In order to be treated as a qualifying farm-in agreement, the farmor must have been granted an exploration authority under the relevant Act for the authority, even if the person is not yet registered as the holder. The relevant time for testing this is the time when the farm-in agreement is entered into. According to the explanatory notes, where the farmor has applied for, but not been granted, an exploration authority at the time the agreement is entered into, the agreement will not qualify for the concession (even if the application is subsequently granted). Limiting the concession in this manner essentially requires parties to defer entering into a binding farm-in agreement until after an authority has been granted, and prevents prospective farmors from securing exploration funding during the application phase. There is no stated policy reason for limiting the concession in this manner.
The concession operates so that duty on the transfer of an interest in the exploration authority is limited to the consideration paid to the farmor (or a related person of the farmor) to enter into the farm-in agreement, other than the 'exploration amount' committed by the farmee. If there is no consideration other than the exploration amount, there is no duty payable.
One of the more contentious issues will be identifying what constitutes part of the 'exploration amount' (which will be exempt from duty), as opposed to 'other consideration' which will be dutiable. Under the Bill, the exploration amount is limited to expenditure on exploration or development which is comprised of, or associated with, carrying out an activity under the exploration authority. The taxpayer will bear the onus of demonstrating that the relevant expenditure is, firstly, on 'exploration and development' and, secondly, is 'associated with carrying out an activity under the exploration authority'.
The boundaries of what constitutes exploration and development is a contentious issue in an income tax context. It would seem that similar complexities will now arise in a duty context. The Bill does not elaborate on what constitutes 'exploration or development' but the Office of State Revenue has previously indicated that it may be open to providing published guidance on this by way of a public ruling. Guidance on this, plus the type of evidence that the Commissioner will require during the assessment process in order to be satisfied about the characterisation of particular expenditure, would be very welcome.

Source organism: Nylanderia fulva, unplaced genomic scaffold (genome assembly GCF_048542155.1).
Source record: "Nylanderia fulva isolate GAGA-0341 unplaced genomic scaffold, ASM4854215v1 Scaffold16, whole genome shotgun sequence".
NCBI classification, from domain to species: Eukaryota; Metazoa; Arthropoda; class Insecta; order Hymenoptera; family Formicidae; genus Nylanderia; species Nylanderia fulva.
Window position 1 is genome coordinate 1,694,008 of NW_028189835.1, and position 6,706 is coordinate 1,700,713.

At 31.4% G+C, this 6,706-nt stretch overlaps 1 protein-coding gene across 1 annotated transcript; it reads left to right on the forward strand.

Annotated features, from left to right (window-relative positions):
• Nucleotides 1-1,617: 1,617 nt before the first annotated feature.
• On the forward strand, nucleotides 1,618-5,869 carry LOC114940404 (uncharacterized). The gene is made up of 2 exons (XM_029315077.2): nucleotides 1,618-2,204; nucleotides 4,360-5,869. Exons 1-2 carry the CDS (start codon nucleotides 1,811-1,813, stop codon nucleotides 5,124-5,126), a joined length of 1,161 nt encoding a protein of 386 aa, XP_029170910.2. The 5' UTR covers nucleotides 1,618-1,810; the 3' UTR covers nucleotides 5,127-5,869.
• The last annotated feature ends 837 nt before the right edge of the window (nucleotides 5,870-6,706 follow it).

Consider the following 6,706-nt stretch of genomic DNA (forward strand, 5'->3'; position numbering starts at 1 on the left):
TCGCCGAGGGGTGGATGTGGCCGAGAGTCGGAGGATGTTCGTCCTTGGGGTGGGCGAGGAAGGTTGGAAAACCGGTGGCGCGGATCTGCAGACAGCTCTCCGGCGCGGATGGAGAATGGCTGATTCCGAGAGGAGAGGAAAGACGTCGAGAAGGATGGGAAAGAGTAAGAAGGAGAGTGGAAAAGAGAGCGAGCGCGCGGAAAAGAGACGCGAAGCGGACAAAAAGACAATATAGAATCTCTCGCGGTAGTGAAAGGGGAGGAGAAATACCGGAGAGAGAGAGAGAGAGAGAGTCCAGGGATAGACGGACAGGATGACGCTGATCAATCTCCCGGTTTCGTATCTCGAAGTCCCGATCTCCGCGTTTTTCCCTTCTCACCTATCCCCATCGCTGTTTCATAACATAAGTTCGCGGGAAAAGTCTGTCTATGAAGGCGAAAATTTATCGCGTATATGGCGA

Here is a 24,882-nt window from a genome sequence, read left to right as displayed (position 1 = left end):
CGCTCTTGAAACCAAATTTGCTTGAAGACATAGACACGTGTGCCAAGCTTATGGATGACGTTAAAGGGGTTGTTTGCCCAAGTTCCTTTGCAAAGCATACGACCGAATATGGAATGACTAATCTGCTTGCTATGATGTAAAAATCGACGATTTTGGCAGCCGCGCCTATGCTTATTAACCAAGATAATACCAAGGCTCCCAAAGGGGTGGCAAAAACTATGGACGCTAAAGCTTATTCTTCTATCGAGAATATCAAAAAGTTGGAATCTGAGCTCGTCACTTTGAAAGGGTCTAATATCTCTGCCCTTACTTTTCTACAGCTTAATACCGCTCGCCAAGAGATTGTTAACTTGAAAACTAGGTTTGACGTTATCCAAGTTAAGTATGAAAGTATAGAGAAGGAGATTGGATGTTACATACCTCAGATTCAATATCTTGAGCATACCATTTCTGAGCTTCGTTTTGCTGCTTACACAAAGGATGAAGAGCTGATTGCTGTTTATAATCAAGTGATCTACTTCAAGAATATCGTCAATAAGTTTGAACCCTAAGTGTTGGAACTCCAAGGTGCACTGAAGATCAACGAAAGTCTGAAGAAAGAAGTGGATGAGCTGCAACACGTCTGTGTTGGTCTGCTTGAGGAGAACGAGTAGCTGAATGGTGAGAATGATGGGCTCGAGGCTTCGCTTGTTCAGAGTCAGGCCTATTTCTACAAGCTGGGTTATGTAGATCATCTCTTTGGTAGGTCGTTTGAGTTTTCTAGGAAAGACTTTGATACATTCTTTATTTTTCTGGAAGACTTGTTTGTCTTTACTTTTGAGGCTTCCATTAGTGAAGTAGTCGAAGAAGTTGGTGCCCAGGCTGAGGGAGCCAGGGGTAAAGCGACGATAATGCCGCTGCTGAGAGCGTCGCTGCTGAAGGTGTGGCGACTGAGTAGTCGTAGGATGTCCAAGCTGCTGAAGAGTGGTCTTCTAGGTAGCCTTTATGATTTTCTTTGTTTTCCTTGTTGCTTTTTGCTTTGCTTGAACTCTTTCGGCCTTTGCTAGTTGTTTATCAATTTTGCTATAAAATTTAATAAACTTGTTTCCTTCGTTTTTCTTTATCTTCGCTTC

Examples of 'other consideration' (which would attract duty) would include:
- payments for the grant of the right to acquire the tenement (eg, an option fee or other payment in consideration for the farmor entering into the agreement);
- payments for the transfer of the tenement (ie, consideration in addition to the exploration amount); and
- payments for mining information; and
- other any payment that is not for exploration or development purposes.
Imposing duty on payments for mining information is novel. While payments for mining information do not ordinarily attract duty in Queensland, duty will be imposed on such payments made under a farm-in agreement. This is understood to be based on a policy decision that, given the costs of administering the concession, all consideration provided under a farm-in agreement, other than exploration amounts, will be subject to duty even where all or some of that 'other consideration' would not normally attract duty.
Commencement and transitional provisions
Once the Bill comes into operation (on receiving royal assent), the amendments to the Duties Act will be taken to have had effect on and from 10.30am on 13 January 2012, which is the time from which transfers, and agreements for the transfer, of exploration authorities became dutiable in Queensland.
For any assessment made since 13 January 2012 on either a farm-in agreement or the transfer of an interest in an exploration authority under a farm-in agreement, the timeframe for objecting to that assessment will be extended to 30 days after commencement of the amendments (as opposed to the usual 60 days after assessment).
The Bill has been referred to the Finance and Administration Committee. The closing date for public submissions is 12 January 2015.